Whenever I read books like these, two things stick out: first, as historically-Reformed, confessional Protestants, many of the lures and pitfalls so prevalent in Evangelical churches don’t directly apply to us.  Most of our churches avoid being “program driven,” they diligently catechize their children and young people, they provide discipleship and pastoral care through elder visitation, and they have a strong commitment to systematic giving (whether tithing or other).

But second, just because we are confessionally-Reformed, that doesn’t mean that all of our churches behave that way.  Even traditional, conservative churches can (and do) fall prey to compromise in many of these areas.  Thus we too must take heed and ask just how recession proof our own churches are.  Have we begun drifting toward the program-driven model?  Have we become lax about insisting on catechesis and discipleship?  Have we become too hands off about teaching the saints about giving and financial stewardship?  Books like Dickerson’s play an important role for us, even if churches like ours don’t fall directly in their sights.

One aspect of this book was especially interesting.  Chapters 5 & 11 deal with “bleeding,” namely the loss of members.  Citing studies by Christian Smith, Kenda Creasy Dean and others who are studying the American church sociologically, Dickerson notes that young people (teens) and “emerging adults” (those in their twenties) are showing less and less interest in the church.  Though many believe that they retain a true personal spirituality, this is utterly false.  Dickerson notes: “…Smith’s research shows that when young people leave [the church] on the outside, they’ve left on the inside too” (pg. 102).

The anecdote?  Faithful catechesis and discipleship (i.e., shepherding).

The body is bleeding out because its leaders, its servants, and its people have forgotten how to make disciples as Jesus described and modeled.

We can call it shepherding.  We can call it discipleship.  We can even call it being relational.  What the three have in common is real people dealing with real life, together – and pointing each other to Jesus as they do.  What we are failing at is real ministry.  Not commercial or mass-marked events, but real ministry in real lives – the way Paul, Peter, John, and even Jesus did it.  We have somehow lost it on a large scale.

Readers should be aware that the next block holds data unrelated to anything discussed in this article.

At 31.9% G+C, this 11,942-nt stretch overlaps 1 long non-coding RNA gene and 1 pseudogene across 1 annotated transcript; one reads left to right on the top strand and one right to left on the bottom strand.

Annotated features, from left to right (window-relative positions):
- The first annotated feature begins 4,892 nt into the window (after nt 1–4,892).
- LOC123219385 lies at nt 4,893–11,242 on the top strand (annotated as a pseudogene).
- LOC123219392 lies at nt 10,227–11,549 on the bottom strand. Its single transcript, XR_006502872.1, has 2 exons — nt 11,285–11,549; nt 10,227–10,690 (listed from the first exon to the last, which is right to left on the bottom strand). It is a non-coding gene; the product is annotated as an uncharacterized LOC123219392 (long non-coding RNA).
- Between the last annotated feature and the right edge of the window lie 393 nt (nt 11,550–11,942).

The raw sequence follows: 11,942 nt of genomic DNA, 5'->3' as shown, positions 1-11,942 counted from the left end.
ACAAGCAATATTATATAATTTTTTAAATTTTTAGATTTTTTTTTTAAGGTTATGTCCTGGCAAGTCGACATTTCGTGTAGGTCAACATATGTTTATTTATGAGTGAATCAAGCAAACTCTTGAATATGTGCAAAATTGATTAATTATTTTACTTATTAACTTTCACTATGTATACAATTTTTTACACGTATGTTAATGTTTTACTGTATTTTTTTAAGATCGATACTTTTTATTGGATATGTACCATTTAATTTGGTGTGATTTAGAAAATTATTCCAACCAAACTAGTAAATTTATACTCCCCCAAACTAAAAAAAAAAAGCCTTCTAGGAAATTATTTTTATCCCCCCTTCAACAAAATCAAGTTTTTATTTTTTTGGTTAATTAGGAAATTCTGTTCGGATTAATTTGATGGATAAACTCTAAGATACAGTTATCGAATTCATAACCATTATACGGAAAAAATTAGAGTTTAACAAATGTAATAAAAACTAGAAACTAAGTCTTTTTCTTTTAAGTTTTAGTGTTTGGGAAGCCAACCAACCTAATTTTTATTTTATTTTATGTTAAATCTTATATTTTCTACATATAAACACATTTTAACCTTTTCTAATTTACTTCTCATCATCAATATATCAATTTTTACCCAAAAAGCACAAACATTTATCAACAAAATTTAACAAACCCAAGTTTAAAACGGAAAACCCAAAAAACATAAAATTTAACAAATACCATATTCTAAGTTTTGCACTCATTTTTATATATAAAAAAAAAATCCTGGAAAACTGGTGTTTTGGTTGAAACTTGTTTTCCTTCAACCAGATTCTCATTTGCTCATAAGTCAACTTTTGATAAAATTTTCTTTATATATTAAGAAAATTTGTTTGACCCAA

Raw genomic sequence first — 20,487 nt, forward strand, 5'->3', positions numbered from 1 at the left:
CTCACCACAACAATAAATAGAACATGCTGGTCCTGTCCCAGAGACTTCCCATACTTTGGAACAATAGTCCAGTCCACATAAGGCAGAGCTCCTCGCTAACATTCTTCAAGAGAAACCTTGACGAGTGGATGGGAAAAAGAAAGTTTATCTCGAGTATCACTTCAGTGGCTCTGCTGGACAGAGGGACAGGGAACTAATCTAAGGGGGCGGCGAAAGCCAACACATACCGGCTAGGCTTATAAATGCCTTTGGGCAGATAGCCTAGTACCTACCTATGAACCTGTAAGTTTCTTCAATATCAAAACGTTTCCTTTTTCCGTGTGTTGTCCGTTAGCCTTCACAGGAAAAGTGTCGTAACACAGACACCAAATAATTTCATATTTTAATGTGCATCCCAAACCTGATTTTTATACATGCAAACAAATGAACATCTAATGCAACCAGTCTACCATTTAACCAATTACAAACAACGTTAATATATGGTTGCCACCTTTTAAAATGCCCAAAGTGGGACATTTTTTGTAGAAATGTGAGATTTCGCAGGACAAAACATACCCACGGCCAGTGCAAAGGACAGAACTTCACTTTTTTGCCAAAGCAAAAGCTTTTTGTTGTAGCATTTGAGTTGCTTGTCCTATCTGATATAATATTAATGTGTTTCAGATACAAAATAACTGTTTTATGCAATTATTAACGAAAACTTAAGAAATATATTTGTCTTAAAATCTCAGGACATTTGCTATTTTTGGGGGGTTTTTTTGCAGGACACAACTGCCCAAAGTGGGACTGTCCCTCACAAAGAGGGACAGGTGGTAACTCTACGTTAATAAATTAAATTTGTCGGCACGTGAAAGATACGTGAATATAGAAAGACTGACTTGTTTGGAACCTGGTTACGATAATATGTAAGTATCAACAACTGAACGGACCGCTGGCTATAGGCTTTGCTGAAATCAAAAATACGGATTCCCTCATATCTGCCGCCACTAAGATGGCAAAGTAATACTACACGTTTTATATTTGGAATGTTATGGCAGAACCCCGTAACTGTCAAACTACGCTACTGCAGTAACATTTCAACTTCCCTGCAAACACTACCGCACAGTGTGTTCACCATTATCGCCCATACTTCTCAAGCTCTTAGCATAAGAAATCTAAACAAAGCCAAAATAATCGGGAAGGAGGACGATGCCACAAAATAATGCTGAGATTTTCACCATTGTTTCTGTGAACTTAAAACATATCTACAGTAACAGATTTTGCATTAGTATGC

To slow the bleeding loss of our young people, we must first reach their parents with authentic, relational discipleship. And to reach the parents, we must first reach their leaders and in many cases, their pastors.

Great Evangelical Recession, pg. 183.

If we are failing in this way, if our churches – also the communion of the saints, remember – have neglected the mark of discipline (both positively in terms of shepherding and negatively in terms of admonition) and simply turned into “preaching stations,” may we repent and flee this hateful attitude toward the sheep (think Prov. 13:24 here).  Let us recover consistent home-visitation.  Not the quick “check-the-box” kinds of visits being practiced in some settings, but true, Pauline “house-to-house” ministry (Acts 20:20).

John Dickerson’s The Great Evangelical Recession was an interesting read.  Again, not relevant to every confessional-Reformed church, but certainly worth considering by those in confessional-Reformed churches, especially those who still “behave” like evangelicals (church hopping, consumerism, etc.).

Andrew Compton
Christ Reformed Church
Anaheim, CA